The 17th century Dutch naturalist Anton van Leeuwenhoek is often dubbed “the father of microbiology,” and food good reason. Sometimes referred to as Antonie, Antoni or Antony, van Leeuwenhoek came from humble beginnings as a draper and approached the then-unnamed practice of microbiology from a hobbyist's perspective. Despite his lack of scientific training, van Leeuwenhoek's sheer dedication and enthusiasm led to some of the most significant discoveries in the history of biology.

Background

Antonie van Leeuwenhoek, born in Delft, Holland in 1632, made his discoveries in a very unusual fashion. He spent the majority of his life as a linen draper in his hometown, where he also served as chamberlain to the sheriffs. Around 1668, he began building simple, hand-crafted microscopes to observe the world around him, from pieces of chalk to scrapings from his own teeth. Until his death in 1723, van Leeuwenhoek documented his many observations and discoveries in over 200 conversational letters written to the Royal Society in London, with which he included detailed, accurate drawings created by a professional local illustrator.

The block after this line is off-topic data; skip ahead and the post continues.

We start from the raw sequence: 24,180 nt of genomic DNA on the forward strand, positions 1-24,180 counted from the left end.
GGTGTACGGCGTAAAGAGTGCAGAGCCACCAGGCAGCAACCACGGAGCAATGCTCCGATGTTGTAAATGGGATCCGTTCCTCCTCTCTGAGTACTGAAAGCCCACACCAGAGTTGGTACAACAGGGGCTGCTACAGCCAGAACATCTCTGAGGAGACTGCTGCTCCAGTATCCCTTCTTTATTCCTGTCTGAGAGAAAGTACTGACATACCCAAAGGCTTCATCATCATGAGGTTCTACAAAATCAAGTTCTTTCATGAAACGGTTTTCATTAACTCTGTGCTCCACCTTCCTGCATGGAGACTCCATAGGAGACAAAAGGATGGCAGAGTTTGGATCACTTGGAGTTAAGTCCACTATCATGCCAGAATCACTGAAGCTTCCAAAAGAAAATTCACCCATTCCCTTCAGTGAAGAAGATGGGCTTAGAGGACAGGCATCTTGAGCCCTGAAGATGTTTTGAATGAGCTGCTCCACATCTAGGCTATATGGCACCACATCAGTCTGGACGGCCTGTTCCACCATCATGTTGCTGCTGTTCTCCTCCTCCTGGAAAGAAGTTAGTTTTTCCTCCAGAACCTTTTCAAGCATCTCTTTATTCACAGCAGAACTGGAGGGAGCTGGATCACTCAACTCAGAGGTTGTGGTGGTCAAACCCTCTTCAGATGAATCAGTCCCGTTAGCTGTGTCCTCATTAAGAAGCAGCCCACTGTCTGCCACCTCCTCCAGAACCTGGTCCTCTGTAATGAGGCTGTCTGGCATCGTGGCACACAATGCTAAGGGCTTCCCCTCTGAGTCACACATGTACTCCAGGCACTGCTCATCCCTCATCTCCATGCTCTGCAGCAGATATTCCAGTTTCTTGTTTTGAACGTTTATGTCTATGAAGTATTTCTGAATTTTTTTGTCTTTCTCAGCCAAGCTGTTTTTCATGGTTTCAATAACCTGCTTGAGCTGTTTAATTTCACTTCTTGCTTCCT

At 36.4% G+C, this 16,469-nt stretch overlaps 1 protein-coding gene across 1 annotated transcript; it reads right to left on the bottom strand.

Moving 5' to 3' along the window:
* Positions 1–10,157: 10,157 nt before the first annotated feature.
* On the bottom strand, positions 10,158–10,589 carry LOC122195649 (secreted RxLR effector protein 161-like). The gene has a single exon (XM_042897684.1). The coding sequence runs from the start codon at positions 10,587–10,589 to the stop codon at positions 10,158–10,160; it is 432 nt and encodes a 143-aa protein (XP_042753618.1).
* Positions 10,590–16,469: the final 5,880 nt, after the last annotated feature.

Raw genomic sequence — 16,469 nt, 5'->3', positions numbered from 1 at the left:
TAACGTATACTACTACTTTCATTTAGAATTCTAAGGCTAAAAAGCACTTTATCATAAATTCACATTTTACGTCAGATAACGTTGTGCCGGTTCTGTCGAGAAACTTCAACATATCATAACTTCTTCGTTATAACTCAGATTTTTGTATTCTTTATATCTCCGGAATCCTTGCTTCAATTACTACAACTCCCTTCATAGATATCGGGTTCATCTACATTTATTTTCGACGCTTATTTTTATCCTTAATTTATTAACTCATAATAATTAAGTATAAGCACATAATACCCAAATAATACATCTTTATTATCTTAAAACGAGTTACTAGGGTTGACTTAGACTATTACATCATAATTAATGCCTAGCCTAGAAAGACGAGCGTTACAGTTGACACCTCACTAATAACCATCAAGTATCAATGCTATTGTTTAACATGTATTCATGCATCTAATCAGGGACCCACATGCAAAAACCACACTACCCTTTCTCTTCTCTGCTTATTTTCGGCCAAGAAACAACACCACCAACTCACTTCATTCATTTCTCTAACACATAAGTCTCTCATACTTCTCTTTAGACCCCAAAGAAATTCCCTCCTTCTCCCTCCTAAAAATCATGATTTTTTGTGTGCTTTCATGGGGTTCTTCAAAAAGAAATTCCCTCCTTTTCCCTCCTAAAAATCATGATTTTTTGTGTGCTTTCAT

Microscope Innovations

Although van Leeuwenhoek did not invent the microscope, he contributed greatly to its history. In his lifetime, van Leeuwenhoek built roughly 500 microscopes and at least 172 lenses. Although simple in construction -- in fact, these scopes would be considered powerful magnifying glasses today -- van Leeuwenhoek's viewing devices could magnify objects up to 200 times and offered unheard of clarity for the time. Some speculate that van Leeuwenhoek discovered a simple method of dark-ground illumination, the process of observing living matter using scattered light.

Key Biological Discoveries

Under his homemade microscopes, van Leeuwenhoek discovered bacteria, protozoa and spermatozoa. In his early observations, van Leeuwenhoek referred to bacteria as “animalcules.” He was also the first to observe free-living and parasitic microscopic protists, blood cells and nematodes. Likewise, van Leeuwenhoek discovered the tiny multicellular aquatic animals known as rotifers and hydra, and the single-celled volvox.

Further Discoveries

In his observation of aphids, van Leeuwenhoek discovered the process of parthenogenesis, a form of asexual reproduction from an unfertilized ovum. While he did not discover muscle fibers, van Leeuwenhoek was the first to observe them -- as well as the blood flow in capillaries -- under the microscope. Because van Leeuwenhoek was extremely secretive about his methods, he may have made even more discoveries than those known by the modern scientific community.